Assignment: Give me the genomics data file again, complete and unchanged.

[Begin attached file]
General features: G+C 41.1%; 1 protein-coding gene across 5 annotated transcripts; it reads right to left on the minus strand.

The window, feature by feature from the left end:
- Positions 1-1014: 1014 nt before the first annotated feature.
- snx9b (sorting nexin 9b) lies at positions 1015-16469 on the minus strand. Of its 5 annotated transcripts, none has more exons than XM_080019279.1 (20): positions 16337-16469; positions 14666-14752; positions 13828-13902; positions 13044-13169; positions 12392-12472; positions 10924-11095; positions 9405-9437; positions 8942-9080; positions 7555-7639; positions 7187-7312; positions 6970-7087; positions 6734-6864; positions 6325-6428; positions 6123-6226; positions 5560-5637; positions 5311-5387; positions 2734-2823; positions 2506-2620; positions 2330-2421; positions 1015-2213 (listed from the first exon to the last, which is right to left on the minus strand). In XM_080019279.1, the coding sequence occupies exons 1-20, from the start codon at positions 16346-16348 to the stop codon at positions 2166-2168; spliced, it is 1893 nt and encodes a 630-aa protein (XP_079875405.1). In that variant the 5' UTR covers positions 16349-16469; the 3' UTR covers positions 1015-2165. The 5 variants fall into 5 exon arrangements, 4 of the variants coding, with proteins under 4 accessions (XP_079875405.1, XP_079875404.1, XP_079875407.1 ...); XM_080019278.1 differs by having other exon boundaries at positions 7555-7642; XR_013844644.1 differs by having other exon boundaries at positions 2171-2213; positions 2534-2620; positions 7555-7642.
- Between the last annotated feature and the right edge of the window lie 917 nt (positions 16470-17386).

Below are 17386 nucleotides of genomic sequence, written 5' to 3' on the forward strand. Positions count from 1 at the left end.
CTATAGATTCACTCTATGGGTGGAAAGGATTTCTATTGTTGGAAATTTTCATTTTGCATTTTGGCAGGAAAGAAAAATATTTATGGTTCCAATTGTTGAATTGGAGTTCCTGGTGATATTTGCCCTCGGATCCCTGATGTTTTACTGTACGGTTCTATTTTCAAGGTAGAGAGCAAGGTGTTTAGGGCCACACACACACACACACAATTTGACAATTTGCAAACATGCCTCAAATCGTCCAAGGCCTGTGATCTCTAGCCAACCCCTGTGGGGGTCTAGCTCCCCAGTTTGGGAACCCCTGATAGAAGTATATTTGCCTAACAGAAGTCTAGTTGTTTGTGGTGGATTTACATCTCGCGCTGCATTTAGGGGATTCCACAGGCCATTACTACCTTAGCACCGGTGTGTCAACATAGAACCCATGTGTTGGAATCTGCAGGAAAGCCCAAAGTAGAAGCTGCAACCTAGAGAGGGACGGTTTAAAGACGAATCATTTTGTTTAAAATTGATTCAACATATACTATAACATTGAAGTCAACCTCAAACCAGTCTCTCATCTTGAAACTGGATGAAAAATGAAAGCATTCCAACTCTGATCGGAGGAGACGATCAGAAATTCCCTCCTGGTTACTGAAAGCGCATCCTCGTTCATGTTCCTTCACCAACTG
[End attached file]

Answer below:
General features: G+C 41.1%; 1 protein-coding gene across 5 annotated transcripts; it reads right to left on the minus strand.

The window, feature by feature from the left end:
- Positions 1-1014: 1014 nt before the first annotated feature.
- snx9b (sorting nexin 9b) lies at positions 1015-16469 on the minus strand. Of its 5 annotated transcripts, none has more exons than XM_080019279.1 (20): positions 16337-16469; positions 14666-14752; positions 13828-13902; positions 13044-13169; positions 12392-12472; positions 10924-11095; positions 9405-9437; positions 8942-9080; positions 7555-7639; positions 7187-7312; positions 6970-7087; positions 6734-6864; positions 6325-6428; positions 6123-6226; positions 5560-5637; positions 5311-5387; positions 2734-2823; positions 2506-2620; positions 2330-2421; positions 1015-2213 (listed from the first exon to the last, which is right to left on the minus strand). In XM_080019279.1, the coding sequence occupies exons 1-20, from the start codon at positions 16346-16348 to the stop codon at positions 2166-2168; spliced, it is 1893 nt and encodes a 630-aa protein (XP_079875405.1). In that variant the 5' UTR covers positions 16349-16469; the 3' UTR covers positions 1015-2165. The 5 variants fall into 5 exon arrangements, 4 of the variants coding, with proteins under 4 accessions (XP_079875405.1, XP_079875404.1, XP_079875407.1 ...); XM_080019278.1 differs by having other exon boundaries at positions 7555-7642; XR_013844644.1 differs by having other exon boundaries at positions 2171-2213; positions 2534-2620; positions 7555-7642.
- Between the last annotated feature and the right edge of the window lie 917 nt (positions 16470-17386).

Below are 17386 nucleotides of genomic sequence, written 5' to 3' on the forward strand. Positions count from 1 at the left end.
CTATAGATTCACTCTATGGGTGGAAAGGATTTCTATTGTTGGAAATTTTCATTTTGCATTTTGGCAGGAAAGAAAAATATTTATGGTTCCAATTGTTGAATTGGAGTTCCTGGTGATATTTGCCCTCGGATCCCTGATGTTTTACTGTACGGTTCTATTTTCAAGGTAGAGAGCAAGGTGTTTAGGGCCACACACACACACACACAATTTGACAATTTGCAAACATGCCTCAAATCGTCCAAGGCCTGTGATCTCTAGCCAACCCCTGTGGGGGTCTAGCTCCCCAGTTTGGGAACCCCTGATAGAAGTATATTTGCCTAACAGAAGTCTAGTTGTTTGTGGTGGATTTACATCTCGCGCTGCATTTAGGGGATTCCACAGGCCATTACTACCTTAGCACCGGTGTGTCAACATAGAACCCATGTGTTGGAATCTGCAGGAAAGCCCAAAGTAGAAGCTGCAACCTAGAGAGGGACGGTTTAAAGACGAATCATTTTGTTTAAAATTGATTCAACATATACTATAACATTGAAGTCAACCTCAAACCAGTCTCTCATCTTGAAACTGGATGAAAAATGAAAGCATTCCAACTCTGATCGGAGGAGACGATCAGAAATTCCCTCCTGGTTACTGAAAGCGCATCCTCGTTCATGTTCCTTCACCAACTG